AT this Common Council, it is agreed, granted, ordained, and enacted, That if hereafter any Freeman or Freewoman of this City, take any Apprentice, and within the Term of seven Years suffer the same Apprentice to go at his large Liberty and Pleasure; and within, or after the said Term, agree with his said Apprentice for a certain Sum of Money, or otherwise for his said Service, and within or after the end of the said Term, the said Freemen present the said Apprentice to the Chamberlain of the City, and by good deliberation, and upon his Oath made to the same City, the same Freeman or Freewoman assureth and affirmeth to the said Chamberlain, that the said Apprentice hath fully served his said Term as Apprentice: or of any Freeman or Freewoman of this City, take any Apprentice which at the Time of the said taking hath any Wife: Or if any Freeman or Freewoman of this City, give any Wages to his or her Apprentice, or suffer the said Apprentices to take any part of their own getting or gains: Or if any Freeman or Freewoman of this City hereafter colour any Forrains Goods, or from henceforth buy or sell for any Person or Persons, or with or to any Person or Persons being Forrain, or Forrainers, Cloths, Silks, Wine, Oils, or any other Goods or Merchandize whatsoever they be, whether he take any thing or things for his or their Wages or Labour, or not: Or if any Person or Persons being free of this City, by any colour or deceitful means, from henceforth do buy, sell or receive of any Apprentice within this City, any Money, Goods, Merchandize, or Wares, without the Assent or License of his Master or Mistress; and upon Examination duly proved before the Chamberlain of the said City for thetime being; and the same reported by the mouth of the said Chamberlain, at a Court to be holden by the Maior and the Aldermen of the same City in their Council Chamber: That as well the said Master as the said Apprentice, shall for evermore be disfranchised.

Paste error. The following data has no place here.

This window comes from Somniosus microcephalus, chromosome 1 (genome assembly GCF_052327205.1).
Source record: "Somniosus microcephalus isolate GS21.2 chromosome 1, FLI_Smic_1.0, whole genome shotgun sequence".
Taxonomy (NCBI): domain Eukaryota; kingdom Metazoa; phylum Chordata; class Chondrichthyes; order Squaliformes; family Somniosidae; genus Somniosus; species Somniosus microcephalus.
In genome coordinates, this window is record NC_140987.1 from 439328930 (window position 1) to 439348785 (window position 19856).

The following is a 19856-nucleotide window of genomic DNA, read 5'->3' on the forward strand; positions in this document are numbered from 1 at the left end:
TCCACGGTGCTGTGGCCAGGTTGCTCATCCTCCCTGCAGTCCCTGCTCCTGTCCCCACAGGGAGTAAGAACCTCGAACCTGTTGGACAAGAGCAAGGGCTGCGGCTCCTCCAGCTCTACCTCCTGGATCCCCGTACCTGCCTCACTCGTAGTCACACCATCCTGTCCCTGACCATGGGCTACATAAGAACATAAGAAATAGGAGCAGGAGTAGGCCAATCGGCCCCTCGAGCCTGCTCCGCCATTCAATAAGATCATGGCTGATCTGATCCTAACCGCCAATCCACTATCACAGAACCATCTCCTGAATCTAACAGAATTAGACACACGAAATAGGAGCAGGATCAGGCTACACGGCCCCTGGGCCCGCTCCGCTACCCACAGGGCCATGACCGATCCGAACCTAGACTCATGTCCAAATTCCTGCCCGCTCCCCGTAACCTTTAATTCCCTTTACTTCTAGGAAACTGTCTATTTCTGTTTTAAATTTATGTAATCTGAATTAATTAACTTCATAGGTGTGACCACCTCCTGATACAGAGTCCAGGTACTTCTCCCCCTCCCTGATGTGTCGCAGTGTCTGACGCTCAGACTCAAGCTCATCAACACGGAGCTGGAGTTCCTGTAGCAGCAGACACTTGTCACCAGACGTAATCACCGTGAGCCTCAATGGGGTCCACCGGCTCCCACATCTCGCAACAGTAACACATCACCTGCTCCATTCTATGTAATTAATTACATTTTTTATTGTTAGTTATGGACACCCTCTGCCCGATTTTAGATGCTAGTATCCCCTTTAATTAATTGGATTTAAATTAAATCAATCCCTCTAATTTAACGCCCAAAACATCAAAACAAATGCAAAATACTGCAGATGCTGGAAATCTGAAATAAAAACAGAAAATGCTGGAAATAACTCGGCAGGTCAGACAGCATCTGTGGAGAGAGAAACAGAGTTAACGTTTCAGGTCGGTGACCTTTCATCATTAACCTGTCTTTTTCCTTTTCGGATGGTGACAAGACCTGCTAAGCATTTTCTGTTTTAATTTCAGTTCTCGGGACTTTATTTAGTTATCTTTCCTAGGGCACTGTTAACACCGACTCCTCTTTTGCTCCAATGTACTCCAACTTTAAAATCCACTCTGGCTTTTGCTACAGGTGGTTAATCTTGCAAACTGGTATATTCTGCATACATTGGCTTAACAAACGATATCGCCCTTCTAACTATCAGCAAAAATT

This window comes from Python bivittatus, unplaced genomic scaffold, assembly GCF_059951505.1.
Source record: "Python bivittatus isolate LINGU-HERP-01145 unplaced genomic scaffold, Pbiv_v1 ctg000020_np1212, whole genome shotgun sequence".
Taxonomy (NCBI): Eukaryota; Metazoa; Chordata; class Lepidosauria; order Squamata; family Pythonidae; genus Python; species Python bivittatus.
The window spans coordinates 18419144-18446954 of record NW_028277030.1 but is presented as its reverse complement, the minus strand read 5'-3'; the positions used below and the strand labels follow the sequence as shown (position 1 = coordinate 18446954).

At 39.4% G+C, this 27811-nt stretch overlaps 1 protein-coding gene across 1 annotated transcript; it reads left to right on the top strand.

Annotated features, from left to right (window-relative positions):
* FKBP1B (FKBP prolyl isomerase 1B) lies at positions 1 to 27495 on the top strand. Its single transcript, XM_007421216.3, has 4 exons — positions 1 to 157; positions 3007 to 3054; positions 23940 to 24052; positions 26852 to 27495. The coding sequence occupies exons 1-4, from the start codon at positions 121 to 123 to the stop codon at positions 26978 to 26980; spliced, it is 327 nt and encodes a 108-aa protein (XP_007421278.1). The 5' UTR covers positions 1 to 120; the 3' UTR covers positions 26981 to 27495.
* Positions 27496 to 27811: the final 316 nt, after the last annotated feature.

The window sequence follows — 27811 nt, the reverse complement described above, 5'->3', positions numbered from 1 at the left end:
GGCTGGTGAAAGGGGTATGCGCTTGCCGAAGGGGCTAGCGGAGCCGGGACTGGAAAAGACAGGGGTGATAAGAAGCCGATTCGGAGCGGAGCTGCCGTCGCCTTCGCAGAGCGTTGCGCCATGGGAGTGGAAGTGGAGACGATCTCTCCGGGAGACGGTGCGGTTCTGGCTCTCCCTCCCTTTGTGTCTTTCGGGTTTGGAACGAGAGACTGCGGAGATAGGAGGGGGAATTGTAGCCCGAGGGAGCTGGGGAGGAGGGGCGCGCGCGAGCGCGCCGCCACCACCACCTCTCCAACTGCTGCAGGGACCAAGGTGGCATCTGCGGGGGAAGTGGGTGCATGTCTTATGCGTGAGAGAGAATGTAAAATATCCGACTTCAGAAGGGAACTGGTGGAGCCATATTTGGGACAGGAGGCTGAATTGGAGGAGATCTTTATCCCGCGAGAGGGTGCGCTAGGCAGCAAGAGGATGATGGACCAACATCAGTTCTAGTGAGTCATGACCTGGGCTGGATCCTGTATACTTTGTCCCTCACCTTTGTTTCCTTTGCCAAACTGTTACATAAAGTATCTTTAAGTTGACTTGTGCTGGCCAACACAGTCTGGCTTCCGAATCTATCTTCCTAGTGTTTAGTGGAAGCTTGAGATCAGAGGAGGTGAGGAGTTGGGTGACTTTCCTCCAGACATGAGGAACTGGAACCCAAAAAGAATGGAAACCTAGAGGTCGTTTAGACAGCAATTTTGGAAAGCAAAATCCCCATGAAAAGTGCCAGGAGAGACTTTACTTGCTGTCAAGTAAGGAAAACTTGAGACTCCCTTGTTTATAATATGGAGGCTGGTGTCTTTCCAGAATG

God save the King.]

An Order of Common Council for Freemen and Apprentices, to be observed upon pain of Disfranchisement.

Instructions for the Apprentices of the City of London.